A member of the controversial World Health Organization (WHO) team that recently traveled to China to investigate the origin of the CCP Virus claims that the Chinese Communist Party (CCP) did not provide requested raw information on the first detected cases of the CCP Virus, which would have been indispensable to make a proper analysis in understanding how, when, and why the outbreak started.
Dominic Dwyer, an Australian member of the team, said that the team had requested raw patient data on 174 cases that the CCP had identified in the initial phase of the outbreak in the city of Wuhan in December 2019, as well as other cases that came to their attention.
However, the team members were only provided with a summary, with insufficient and biased data, Dwyer told Reuters on Saturday, Feb. 13.
The raw data that was requested, usually known as “line lists,” contains details such as: what questions were asked of individual patients, their responses, and how their answers were analyzed.
“That’s standard practice for an outbreak investigation,” Dwyer told Reuters on Saturday via a video call from Sydney, where he is currently respecting the requested quarantine.
Dwyer said getting access to the raw data was especially important as only half of the 174 cases were exposed to the Huanan market, the now-closed wholesale seafood center in Wuhan where the virus was allegedly first detected.
“That’s why we’ve persisted to ask for that,” Dwyer said. “Why that doesn’t happen, I couldn’t comment. Whether it’s political or time or it’s difficult … But whether there are any other reasons why the data isn’t available, I don’t know. One would only speculate.”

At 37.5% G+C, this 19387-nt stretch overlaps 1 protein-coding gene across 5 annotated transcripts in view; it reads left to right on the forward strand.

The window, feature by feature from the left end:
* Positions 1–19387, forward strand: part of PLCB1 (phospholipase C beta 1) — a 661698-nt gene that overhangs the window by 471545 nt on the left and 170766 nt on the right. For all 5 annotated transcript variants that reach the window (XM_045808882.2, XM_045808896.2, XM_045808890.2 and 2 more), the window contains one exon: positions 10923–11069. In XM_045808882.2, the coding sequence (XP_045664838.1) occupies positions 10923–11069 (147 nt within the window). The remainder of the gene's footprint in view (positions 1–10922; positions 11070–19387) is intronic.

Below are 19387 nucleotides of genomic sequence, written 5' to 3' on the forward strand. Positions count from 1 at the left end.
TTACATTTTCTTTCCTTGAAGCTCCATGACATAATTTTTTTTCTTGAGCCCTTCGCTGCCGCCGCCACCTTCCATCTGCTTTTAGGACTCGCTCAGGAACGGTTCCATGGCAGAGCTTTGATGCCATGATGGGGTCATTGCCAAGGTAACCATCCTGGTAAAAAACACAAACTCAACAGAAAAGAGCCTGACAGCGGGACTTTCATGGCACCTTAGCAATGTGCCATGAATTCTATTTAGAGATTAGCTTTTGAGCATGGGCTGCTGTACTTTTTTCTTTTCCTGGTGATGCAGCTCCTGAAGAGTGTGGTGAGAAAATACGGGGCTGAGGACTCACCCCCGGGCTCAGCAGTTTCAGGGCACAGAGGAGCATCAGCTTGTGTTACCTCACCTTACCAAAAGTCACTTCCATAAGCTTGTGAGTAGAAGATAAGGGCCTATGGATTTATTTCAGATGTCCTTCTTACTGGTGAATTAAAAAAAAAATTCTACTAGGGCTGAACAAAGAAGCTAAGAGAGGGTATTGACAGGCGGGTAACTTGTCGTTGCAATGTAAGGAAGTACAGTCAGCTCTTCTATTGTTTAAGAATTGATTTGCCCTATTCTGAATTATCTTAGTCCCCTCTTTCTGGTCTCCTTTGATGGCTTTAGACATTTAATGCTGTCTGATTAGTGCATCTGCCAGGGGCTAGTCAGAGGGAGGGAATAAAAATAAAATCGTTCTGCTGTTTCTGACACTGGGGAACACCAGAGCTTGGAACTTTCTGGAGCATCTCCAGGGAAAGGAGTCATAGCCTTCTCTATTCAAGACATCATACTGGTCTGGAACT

The investigation was at the center of criticism from the start, firstly because it was conducted only a year after the outbreak began, plagued by delays, concerns about access to information, and mediated by disputes between the CCP and Washington.
The team, which arrived in China in January and spent four weeks investigating the origins of the outbreak, was limited to visits arranged by their CCP hosts and they were prevented from contacting members of the community due to health restrictions.
What brought the investigation into question was that one of the members of the research team, Dr. Peter Daszak, has proven ties to the CCP: he has worked for years for the Wuhan Institute of Virology and has received millions of dollars from the CCP as a research grant.
Daszak was part of the delegation that entered China to investigate the origin of the virus and analyze the possibility that it was created at the Wuhan Institute of Virology, and he has worked for the institute for more than 20 years, proving a shameful conflict of interest.